32h8i eurotherm

32h8i Indicator and Alarm Unit – accurate with an emphasis on simplicity

Product Description

32h8i Eurotherm

  • Universal input 
  • Strain gauge input
  • Changeover relay
  • PV Retransmission
  • Scrolling text messages 
  • Parameter help text
  • Recipes
  • Modbus comms 


The 32h8i indicator offers accurate indication and alarming of temperature and process measurements. Process interlocks, including over temperature furnace limits, are implemented using relay output channels.

The emphasis is on ease of use. A simple ‘QuickStart’ code is used to configure all the functions essential for indication and protecting your process. This includes input sensor type, measurement range and alarms making ‘Out of the Box’ operation truly achieveable.

In operator mode every parameter has a scrolling text message describing its function and is available in English, German, French, Spanish or Italian.  More advanced features are configured using iTools with a PC based configuration wizard – giving an easy to use, instructive guide to all the functions in the indicator.


Recipes can be created using the PC tool. These recipes can be used to change the operating parameters of the 3200i simply by selecting the relevant recipe via the 3200i front panel push buttons.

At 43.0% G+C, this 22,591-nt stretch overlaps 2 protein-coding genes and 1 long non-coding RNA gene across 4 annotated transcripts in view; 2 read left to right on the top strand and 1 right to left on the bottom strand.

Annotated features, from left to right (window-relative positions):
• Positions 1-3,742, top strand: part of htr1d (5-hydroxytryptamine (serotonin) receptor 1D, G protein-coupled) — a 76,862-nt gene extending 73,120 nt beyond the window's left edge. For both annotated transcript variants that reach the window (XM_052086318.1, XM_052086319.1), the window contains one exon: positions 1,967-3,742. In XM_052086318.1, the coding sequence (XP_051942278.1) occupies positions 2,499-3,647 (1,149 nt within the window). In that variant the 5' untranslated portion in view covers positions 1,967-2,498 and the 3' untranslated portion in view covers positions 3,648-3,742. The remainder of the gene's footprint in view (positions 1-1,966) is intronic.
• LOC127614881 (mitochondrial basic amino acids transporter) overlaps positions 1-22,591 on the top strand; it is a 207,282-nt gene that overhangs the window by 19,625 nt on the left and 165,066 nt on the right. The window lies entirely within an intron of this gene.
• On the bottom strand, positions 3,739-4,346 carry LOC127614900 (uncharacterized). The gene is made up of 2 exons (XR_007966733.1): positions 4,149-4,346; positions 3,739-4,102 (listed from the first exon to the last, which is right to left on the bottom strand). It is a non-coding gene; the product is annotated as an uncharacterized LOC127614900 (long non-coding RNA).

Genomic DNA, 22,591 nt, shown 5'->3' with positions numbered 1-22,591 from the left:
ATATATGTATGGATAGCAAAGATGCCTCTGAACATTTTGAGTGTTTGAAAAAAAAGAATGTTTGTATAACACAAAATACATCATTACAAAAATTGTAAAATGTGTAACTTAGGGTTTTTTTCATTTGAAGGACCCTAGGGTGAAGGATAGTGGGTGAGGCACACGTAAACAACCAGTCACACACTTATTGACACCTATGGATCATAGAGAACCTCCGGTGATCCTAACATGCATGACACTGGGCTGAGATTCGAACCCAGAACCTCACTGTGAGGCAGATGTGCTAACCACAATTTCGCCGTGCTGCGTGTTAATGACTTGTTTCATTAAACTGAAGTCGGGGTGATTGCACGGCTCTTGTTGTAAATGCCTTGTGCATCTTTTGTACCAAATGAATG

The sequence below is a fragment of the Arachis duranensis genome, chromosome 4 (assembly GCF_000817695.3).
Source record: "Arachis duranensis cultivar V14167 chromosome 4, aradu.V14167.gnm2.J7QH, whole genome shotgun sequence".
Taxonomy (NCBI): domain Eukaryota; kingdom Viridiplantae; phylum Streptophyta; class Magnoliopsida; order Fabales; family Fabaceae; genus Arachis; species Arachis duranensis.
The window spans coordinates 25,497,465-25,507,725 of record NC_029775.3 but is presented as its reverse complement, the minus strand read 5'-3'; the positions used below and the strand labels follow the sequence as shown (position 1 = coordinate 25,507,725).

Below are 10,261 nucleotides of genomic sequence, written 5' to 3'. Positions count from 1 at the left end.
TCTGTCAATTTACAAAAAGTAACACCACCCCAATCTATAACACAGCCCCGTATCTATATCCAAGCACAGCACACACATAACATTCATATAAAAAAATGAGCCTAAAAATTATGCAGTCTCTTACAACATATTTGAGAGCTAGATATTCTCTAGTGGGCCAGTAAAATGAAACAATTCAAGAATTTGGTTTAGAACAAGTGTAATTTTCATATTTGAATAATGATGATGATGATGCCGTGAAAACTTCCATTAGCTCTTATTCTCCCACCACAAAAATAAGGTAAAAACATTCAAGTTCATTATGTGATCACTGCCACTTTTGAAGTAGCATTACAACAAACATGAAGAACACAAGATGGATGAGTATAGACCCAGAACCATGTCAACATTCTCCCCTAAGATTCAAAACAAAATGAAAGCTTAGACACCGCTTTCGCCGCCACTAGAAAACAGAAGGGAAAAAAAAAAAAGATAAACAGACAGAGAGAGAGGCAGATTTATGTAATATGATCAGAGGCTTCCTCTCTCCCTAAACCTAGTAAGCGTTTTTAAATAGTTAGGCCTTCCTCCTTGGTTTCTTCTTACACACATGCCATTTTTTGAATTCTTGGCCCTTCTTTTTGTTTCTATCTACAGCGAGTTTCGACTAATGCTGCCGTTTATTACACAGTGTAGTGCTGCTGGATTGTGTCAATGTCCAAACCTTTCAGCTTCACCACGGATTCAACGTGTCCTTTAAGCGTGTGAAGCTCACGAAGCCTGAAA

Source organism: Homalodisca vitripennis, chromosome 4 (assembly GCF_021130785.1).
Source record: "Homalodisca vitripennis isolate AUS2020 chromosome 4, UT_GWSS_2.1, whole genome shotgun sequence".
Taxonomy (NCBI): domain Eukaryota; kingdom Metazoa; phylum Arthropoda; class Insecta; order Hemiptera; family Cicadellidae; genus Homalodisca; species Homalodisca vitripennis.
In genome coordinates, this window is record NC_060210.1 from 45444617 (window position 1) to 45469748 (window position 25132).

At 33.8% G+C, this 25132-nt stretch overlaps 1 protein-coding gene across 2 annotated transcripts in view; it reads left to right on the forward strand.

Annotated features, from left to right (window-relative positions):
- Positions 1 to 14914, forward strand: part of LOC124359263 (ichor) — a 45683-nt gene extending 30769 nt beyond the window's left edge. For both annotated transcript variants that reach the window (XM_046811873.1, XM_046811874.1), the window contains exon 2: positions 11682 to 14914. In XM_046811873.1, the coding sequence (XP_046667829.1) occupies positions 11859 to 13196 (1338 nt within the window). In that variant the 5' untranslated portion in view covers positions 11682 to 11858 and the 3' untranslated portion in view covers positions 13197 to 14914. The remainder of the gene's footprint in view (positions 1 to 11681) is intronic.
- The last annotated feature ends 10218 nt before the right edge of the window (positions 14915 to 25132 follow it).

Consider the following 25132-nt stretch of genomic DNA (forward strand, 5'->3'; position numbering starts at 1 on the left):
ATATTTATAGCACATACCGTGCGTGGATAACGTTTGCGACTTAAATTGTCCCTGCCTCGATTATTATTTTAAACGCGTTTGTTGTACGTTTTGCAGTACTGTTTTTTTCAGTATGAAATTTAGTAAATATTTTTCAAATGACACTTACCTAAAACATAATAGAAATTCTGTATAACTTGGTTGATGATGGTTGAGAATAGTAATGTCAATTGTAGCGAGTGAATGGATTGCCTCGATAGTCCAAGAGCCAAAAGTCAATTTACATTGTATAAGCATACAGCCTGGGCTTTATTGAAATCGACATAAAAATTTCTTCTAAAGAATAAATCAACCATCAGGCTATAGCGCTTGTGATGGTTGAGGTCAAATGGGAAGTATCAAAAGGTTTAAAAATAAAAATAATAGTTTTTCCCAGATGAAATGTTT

Analogue Retransmission

The measured process value can be retransmitted as either a mA or voltage signal with a selection of outputs including 4-20mA and 0-10Vdc. In the 32h8i this signal is isolated from all other electronics within the unit.

Digital Communication

All units support both EIA232 and EIA485 communication using the Modbus protocol as a slave device. It is also possible to digitally retransmit one parameter using a Modbus broadcast to all other Modbus devices on the network.

Process alarms

Four internal alarm setpoints are provided. They can be used to energise up to three relay outputs, which can be latched if required. A special mode, known as ‘Alarm Blocking’, is available which ensures that when the unit is powered up an alarm must first enter a good state before the alarm becomes active. This is particularly useful for low alarms which can be blocked while the process is warming up.